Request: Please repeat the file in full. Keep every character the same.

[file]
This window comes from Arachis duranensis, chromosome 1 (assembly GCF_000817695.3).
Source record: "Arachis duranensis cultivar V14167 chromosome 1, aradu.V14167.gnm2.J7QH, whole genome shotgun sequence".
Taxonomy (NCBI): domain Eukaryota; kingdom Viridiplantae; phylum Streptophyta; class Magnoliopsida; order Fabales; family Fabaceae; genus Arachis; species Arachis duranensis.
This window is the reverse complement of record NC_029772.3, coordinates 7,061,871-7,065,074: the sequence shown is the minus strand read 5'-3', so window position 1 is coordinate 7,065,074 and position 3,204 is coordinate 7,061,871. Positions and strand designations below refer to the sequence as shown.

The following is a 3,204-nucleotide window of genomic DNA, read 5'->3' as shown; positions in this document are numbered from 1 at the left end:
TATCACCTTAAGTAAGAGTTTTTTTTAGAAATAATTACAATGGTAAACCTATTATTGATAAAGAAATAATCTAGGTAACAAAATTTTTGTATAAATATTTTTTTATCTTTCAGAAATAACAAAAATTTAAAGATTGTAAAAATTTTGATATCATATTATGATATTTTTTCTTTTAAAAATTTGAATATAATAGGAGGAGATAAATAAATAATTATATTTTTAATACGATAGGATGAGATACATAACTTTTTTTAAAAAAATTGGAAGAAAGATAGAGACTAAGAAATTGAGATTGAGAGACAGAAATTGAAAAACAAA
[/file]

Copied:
This window comes from Arachis duranensis, chromosome 1 (assembly GCF_000817695.3).
Source record: "Arachis duranensis cultivar V14167 chromosome 1, aradu.V14167.gnm2.J7QH, whole genome shotgun sequence".
Taxonomy (NCBI): domain Eukaryota; kingdom Viridiplantae; phylum Streptophyta; class Magnoliopsida; order Fabales; family Fabaceae; genus Arachis; species Arachis duranensis.
This window is the reverse complement of record NC_029772.3, coordinates 7,061,871-7,065,074: the sequence shown is the minus strand read 5'-3', so window position 1 is coordinate 7,065,074 and position 3,204 is coordinate 7,061,871. Positions and strand designations below refer to the sequence as shown.

The following is a 3,204-nucleotide window of genomic DNA, read 5'->3' as shown; positions in this document are numbered from 1 at the left end:
TATCACCTTAAGTAAGAGTTTTTTTTAGAAATAATTACAATGGTAAACCTATTATTGATAAAGAAATAATCTAGGTAACAAAATTTTTGTATAAATATTTTTTTATCTTTCAGAAATAACAAAAATTTAAAGATTGTAAAAATTTTGATATCATATTATGATATTTTTTCTTTTAAAAATTTGAATATAATAGGAGGAGATAAATAAATAATTATATTTTTAATACGATAGGATGAGATACATAACTTTTTTTAAAAAAATTGGAAGAAAGATAGAGACTAAGAAATTGAGATTGAGAGACAGAAATTGAAAAACAAA